We as humans start learning new things since we are born and continue learning until the last breath we take on this earth. We learn lessons that are essential to our lives such as walking and talking, all the way to life lessons that we learn when we face death. I learned a lot through my lifetime; as a child, as a student, as a citizen, and I continue to learn and grow today as a young adult exploring the intrinsic pathology of the complex human being. The learning curve is steep, and will unlikely level off in the near future as I go into my clinical years and later on with my medical education. But so far the most important lessons I learned were within hospital walls, and surprisingly, not when I was a medical student, but rather when I was a cancer patient.
At a young age where the only worry I should have had was playing football or soccer, which gift I wanted for Christmas, or what cartoon I wanted to watch, I found myself worrying about my life. I had to worry about something so abstract yet vital. It was a rollercoaster of emotions, of new experiences. But after a couple of years in that hospital gown among the lifeless walls and machines, I survived. But survival, as I grew up to discover, was not the most important thing that happened during my cancer journey. I did not know it at the time, but I discovered it along the way as it continues to unfold today.
Doctors went in and out my hospital room, rushing through their long to-do lists with limited time. They shuffled through the door of my room every morning, going on with their ritual of examining me and then leaving to write orders and proceedings. They were the best at what they do, and yet they treated my cancer without treating me.
We get taught a lot in medical school. Every generation of doctors will have to learn more than the generation before as medical knowledge accumulates and reaches novel fronts. We learn about the diseases and how to treat them. We get lectured on the intricate molecular identity of the disease and how to manipulate it. But somehow along the way, we forgot that this disease is part of a human being. We forgot the human facade and we focused on saving the physical body, all the while minimizing the human touch and replacing it with sophisticated protocols. We got better at diagnosing and treating, but we did not heal anymore.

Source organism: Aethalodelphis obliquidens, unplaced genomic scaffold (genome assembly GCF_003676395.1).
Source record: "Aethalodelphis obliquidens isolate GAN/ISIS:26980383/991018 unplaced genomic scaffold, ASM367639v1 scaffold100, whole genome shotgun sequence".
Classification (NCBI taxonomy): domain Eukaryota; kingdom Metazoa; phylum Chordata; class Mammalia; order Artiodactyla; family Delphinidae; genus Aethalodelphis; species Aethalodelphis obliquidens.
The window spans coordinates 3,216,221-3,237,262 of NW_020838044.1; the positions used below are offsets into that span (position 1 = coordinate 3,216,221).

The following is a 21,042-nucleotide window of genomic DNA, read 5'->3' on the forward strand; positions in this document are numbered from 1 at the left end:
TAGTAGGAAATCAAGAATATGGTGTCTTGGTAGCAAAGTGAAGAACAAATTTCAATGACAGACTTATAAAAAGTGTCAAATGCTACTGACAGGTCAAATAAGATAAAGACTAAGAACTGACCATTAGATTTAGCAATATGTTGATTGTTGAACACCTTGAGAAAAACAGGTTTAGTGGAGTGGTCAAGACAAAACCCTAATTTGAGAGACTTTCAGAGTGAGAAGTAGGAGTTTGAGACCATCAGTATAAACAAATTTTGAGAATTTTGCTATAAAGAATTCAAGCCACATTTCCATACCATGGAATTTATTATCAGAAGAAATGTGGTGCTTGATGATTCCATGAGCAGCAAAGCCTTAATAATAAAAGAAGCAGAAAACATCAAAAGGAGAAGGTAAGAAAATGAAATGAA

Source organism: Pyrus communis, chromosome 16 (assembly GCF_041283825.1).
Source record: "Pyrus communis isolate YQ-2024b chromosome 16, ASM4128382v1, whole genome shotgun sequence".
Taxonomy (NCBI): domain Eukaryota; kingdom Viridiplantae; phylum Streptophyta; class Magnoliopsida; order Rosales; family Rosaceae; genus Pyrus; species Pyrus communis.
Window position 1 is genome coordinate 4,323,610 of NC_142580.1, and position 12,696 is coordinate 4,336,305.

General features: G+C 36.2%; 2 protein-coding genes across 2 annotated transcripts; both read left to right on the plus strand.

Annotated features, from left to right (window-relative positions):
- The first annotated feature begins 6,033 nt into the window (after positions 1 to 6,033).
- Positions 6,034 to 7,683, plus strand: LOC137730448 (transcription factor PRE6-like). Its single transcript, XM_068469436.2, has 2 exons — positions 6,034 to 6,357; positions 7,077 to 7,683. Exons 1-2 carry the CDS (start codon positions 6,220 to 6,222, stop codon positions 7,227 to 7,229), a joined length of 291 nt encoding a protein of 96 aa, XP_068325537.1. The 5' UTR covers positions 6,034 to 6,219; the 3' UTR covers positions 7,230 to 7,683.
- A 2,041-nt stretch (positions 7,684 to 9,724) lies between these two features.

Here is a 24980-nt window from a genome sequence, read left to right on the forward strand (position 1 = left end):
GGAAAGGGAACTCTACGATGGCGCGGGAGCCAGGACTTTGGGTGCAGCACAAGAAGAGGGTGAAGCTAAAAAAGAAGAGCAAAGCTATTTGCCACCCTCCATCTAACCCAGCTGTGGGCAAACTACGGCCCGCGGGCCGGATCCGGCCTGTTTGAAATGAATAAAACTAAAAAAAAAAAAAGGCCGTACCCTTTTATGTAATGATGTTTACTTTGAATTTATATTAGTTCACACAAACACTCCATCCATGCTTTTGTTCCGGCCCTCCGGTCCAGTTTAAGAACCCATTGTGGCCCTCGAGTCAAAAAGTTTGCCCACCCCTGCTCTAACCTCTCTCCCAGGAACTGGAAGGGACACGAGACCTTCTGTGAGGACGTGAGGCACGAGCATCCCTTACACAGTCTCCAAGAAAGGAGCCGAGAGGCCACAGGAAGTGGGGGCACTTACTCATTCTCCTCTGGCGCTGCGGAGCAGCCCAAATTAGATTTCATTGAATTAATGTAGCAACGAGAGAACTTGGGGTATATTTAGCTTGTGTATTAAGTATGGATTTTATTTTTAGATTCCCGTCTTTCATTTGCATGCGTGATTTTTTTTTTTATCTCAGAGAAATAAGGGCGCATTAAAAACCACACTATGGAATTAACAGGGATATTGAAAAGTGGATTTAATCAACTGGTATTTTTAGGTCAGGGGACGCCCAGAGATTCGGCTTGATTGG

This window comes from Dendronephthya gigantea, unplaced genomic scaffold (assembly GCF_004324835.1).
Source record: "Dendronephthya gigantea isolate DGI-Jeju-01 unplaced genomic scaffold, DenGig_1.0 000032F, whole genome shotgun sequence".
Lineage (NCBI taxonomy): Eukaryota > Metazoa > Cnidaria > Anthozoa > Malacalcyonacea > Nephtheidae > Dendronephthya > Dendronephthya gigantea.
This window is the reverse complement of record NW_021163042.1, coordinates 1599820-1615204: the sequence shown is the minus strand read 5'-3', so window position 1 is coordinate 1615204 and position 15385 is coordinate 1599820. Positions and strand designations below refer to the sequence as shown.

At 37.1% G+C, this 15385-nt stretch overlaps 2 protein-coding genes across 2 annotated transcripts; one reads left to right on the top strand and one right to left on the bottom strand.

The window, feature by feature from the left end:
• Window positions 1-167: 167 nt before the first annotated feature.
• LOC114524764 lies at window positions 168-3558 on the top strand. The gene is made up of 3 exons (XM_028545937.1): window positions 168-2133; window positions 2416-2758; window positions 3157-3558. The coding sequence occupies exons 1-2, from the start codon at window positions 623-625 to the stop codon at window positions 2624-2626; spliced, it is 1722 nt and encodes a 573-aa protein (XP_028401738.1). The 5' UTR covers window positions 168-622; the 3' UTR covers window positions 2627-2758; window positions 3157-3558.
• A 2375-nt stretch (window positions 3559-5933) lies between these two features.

Ever since that first night in a hospital bed, I have learned a lot. Through my school years up to my second year of medical school, I was acquainted with complicated concepts about science, the human body, and life. But the most important lesson I learned was at that hospital bed fighting for my life. I learned about the importance of the healing power that medical doctors have on their patients; that the healing process starts with the first encounter that a physician has with his patient. The trust the patient puts in the physician, the relationship that transcends to something inexplicable yet so essential. That same relationship that Asclepius talked and lectured about. Doctors leave a trace in the lives of their patients, and that mark they leave might be what makes a doctor a good one.
Unfortunately, this relationship is a rare sight nowadays among the well educated and up-to-date physicians, practicing their evidence-based medicine and discovering novel therapies. Somewhere along the way while looking to push the field forward, we forgot about the core of this profession. We forgot about empathy.
Ramez Kouzy is a medical student.
Image credit: Shutterstock.com